Victims of the tornados that hit the Gatineau and Ottawa regions in September are growing increasingly frustrated as they try to navigate a sluggish insurance system and repair their homes before winter arrives.
Winds that reached speeds of 265 km/h and 220 km/h per hour during the regions’ first and second storms, respectively, knocked over trees and devastated homes, causing more than $295 million in insured damage, according to a statement released Monday by the Insurance Bureau of Canada (IBC). Ottawa saw $192 million in damages while Gatineau saw $102 million.
IBC noted that insurance companies had sent extra resources to the regions in the storms’ aftermath, to help handle the high number of claims. The organization did not name specific insurers.
Customers are nonetheless growing frustrated with the long claims process, which typically involves meticulously documenting all their belongings, expenses, and damages. These tasks take a fair amount of time even under less urgent circumstances. IBC’s director of consumer and industry relations told the CBC that part of the issue may be the nature of insurance itself.
“It can be a challenging process,” he said. “[There's] sometimes a lack of awareness of how involved the process would be that can be frustrating for homeowners.”
But the length of the process has grown increasingly worrisome as winter approaches.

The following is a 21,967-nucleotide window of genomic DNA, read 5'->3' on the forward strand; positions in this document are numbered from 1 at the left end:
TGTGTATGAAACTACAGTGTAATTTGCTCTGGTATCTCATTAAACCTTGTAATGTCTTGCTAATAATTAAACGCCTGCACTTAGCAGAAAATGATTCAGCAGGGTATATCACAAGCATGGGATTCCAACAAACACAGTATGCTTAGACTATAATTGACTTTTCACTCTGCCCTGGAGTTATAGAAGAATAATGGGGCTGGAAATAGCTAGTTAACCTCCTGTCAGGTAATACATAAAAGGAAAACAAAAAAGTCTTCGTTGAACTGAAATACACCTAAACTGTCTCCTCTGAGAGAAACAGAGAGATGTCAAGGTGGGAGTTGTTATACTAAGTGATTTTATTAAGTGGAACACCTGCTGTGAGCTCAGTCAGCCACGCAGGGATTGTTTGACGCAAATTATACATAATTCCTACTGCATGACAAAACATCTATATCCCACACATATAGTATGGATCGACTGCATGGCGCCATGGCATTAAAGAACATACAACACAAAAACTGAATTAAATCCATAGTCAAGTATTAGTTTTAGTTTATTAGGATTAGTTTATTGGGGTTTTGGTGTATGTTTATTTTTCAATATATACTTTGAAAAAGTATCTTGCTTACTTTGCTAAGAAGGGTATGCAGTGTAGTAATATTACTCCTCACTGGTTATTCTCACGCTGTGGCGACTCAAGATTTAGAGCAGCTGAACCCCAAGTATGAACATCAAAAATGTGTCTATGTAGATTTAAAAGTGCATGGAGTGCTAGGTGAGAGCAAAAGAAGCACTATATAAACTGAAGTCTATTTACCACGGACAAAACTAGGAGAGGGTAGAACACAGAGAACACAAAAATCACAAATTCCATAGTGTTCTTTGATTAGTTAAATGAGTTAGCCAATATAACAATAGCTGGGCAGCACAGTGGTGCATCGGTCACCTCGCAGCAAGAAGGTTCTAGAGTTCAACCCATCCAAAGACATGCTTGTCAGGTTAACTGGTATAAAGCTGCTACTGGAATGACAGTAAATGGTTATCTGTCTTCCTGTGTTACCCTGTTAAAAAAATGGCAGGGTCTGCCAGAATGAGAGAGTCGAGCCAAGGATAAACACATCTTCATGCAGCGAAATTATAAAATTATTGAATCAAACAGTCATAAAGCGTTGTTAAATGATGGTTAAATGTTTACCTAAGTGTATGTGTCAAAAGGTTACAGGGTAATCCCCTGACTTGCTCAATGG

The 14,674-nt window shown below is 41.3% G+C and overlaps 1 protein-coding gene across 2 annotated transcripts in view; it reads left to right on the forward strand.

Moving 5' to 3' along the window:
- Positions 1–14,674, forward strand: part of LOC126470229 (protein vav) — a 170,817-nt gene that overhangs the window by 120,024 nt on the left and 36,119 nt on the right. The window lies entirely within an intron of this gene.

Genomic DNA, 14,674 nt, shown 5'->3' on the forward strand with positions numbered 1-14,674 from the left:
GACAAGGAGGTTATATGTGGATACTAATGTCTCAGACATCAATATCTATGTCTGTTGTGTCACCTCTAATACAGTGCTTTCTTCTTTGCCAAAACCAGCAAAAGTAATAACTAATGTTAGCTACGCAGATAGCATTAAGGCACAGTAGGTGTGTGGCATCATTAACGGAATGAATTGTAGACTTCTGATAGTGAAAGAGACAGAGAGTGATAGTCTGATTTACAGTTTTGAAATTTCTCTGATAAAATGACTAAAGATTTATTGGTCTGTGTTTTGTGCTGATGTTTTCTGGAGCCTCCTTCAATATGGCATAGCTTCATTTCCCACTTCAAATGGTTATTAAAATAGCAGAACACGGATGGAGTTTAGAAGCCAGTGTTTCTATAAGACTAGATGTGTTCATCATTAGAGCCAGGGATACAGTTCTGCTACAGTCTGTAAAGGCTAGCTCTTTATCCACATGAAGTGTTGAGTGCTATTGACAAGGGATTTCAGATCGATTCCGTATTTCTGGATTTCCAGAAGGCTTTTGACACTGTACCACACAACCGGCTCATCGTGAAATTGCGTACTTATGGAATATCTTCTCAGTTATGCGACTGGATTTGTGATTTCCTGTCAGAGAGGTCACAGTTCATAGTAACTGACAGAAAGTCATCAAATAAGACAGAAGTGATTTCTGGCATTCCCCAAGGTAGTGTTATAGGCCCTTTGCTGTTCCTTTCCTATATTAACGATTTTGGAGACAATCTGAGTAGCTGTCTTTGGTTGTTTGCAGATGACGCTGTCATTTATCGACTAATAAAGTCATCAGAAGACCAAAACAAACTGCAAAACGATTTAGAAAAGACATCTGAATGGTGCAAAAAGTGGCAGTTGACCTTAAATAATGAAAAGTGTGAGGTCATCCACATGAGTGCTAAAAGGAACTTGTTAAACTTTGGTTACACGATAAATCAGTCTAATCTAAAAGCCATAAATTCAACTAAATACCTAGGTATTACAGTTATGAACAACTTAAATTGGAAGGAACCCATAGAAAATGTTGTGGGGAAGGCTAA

In Arlington Woods, a neighbourhood in Ottawa, hundreds of pine trees fell during the storms, damaging the roofs of houses. As residents wait for their insurance payouts to come through, they have been covering gaping holes with tarps — a provisional solution that will not be adequate during Ottawa’s harsh winters.
One resident, Nick Noreau, said that the claims process is taking up a lot of time that people may not necessarily have.
“It's almost like a full-time job, to be honest with you,” he said. “If you don't detail all the things and look into things and research things, then unfortunately, you could be out of pocket.”
Sean Devine, president of the Trend Arlington Community Association, is also unimpressed with the claims process.
“I keep on hearing from insurance companies that they're overwhelmed,” he said.
“I understand that, but at the same time, you're an insurance company. You need to have contingencies for this kind of thing.”